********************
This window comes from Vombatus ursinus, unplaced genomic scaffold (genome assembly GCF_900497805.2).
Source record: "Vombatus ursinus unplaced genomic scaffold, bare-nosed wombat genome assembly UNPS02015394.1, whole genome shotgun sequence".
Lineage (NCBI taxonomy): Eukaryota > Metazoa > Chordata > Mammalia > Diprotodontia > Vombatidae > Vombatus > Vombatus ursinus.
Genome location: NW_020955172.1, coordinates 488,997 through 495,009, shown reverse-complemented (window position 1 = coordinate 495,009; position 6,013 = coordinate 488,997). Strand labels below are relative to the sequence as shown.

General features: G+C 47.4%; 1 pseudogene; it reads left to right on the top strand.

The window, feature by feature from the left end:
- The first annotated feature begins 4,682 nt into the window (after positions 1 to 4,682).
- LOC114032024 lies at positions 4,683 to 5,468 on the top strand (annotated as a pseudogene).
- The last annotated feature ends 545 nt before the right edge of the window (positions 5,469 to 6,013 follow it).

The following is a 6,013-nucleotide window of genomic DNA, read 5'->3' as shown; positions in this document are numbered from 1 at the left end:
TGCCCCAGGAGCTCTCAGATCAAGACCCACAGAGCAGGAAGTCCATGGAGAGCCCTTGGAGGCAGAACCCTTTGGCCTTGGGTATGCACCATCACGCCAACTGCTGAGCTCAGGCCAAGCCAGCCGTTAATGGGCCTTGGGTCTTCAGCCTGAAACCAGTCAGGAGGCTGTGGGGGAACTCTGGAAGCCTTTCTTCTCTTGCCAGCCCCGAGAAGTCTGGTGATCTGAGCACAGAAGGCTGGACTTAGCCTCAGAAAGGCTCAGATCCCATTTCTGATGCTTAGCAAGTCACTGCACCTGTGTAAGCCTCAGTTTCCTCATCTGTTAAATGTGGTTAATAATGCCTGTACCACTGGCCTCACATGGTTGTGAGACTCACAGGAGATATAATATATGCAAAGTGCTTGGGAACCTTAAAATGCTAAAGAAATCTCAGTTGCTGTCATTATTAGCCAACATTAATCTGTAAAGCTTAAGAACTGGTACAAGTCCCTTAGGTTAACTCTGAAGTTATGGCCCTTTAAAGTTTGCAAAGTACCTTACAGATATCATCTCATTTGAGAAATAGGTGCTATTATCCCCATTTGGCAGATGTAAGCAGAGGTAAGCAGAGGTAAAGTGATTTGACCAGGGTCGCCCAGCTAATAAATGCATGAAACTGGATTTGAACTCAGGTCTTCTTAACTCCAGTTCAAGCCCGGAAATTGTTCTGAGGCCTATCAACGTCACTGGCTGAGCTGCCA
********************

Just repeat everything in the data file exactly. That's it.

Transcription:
This window comes from Vombatus ursinus, unplaced genomic scaffold (genome assembly GCF_900497805.2).
Source record: "Vombatus ursinus unplaced genomic scaffold, bare-nosed wombat genome assembly UNPS02015394.1, whole genome shotgun sequence".
Lineage (NCBI taxonomy): Eukaryota > Metazoa > Chordata > Mammalia > Diprotodontia > Vombatidae > Vombatus > Vombatus ursinus.
Genome location: NW_020955172.1, coordinates 488,997 through 495,009, shown reverse-complemented (window position 1 = coordinate 495,009; position 6,013 = coordinate 488,997). Strand labels below are relative to the sequence as shown.

General features: G+C 47.4%; 1 pseudogene; it reads left to right on the top strand.

The window, feature by feature from the left end:
- The first annotated feature begins 4,682 nt into the window (after positions 1 to 4,682).
- LOC114032024 lies at positions 4,683 to 5,468 on the top strand (annotated as a pseudogene).
- The last annotated feature ends 545 nt before the right edge of the window (positions 5,469 to 6,013 follow it).

The following is a 6,013-nucleotide window of genomic DNA, read 5'->3' as shown; positions in this document are numbered from 1 at the left end:
TGCCCCAGGAGCTCTCAGATCAAGACCCACAGAGCAGGAAGTCCATGGAGAGCCCTTGGAGGCAGAACCCTTTGGCCTTGGGTATGCACCATCACGCCAACTGCTGAGCTCAGGCCAAGCCAGCCGTTAATGGGCCTTGGGTCTTCAGCCTGAAACCAGTCAGGAGGCTGTGGGGGAACTCTGGAAGCCTTTCTTCTCTTGCCAGCCCCGAGAAGTCTGGTGATCTGAGCACAGAAGGCTGGACTTAGCCTCAGAAAGGCTCAGATCCCATTTCTGATGCTTAGCAAGTCACTGCACCTGTGTAAGCCTCAGTTTCCTCATCTGTTAAATGTGGTTAATAATGCCTGTACCACTGGCCTCACATGGTTGTGAGACTCACAGGAGATATAATATATGCAAAGTGCTTGGGAACCTTAAAATGCTAAAGAAATCTCAGTTGCTGTCATTATTAGCCAACATTAATCTGTAAAGCTTAAGAACTGGTACAAGTCCCTTAGGTTAACTCTGAAGTTATGGCCCTTTAAAGTTTGCAAAGTACCTTACAGATATCATCTCATTTGAGAAATAGGTGCTATTATCCCCATTTGGCAGATGTAAGCAGAGGTAAGCAGAGGTAAAGTGATTTGACCAGGGTCGCCCAGCTAATAAATGCATGAAACTGGATTTGAACTCAGGTCTTCTTAACTCCAGTTCAAGCCCGGAAATTGTTCTGAGGCCTATCAACGTCACTGGCTGAGCTGCCA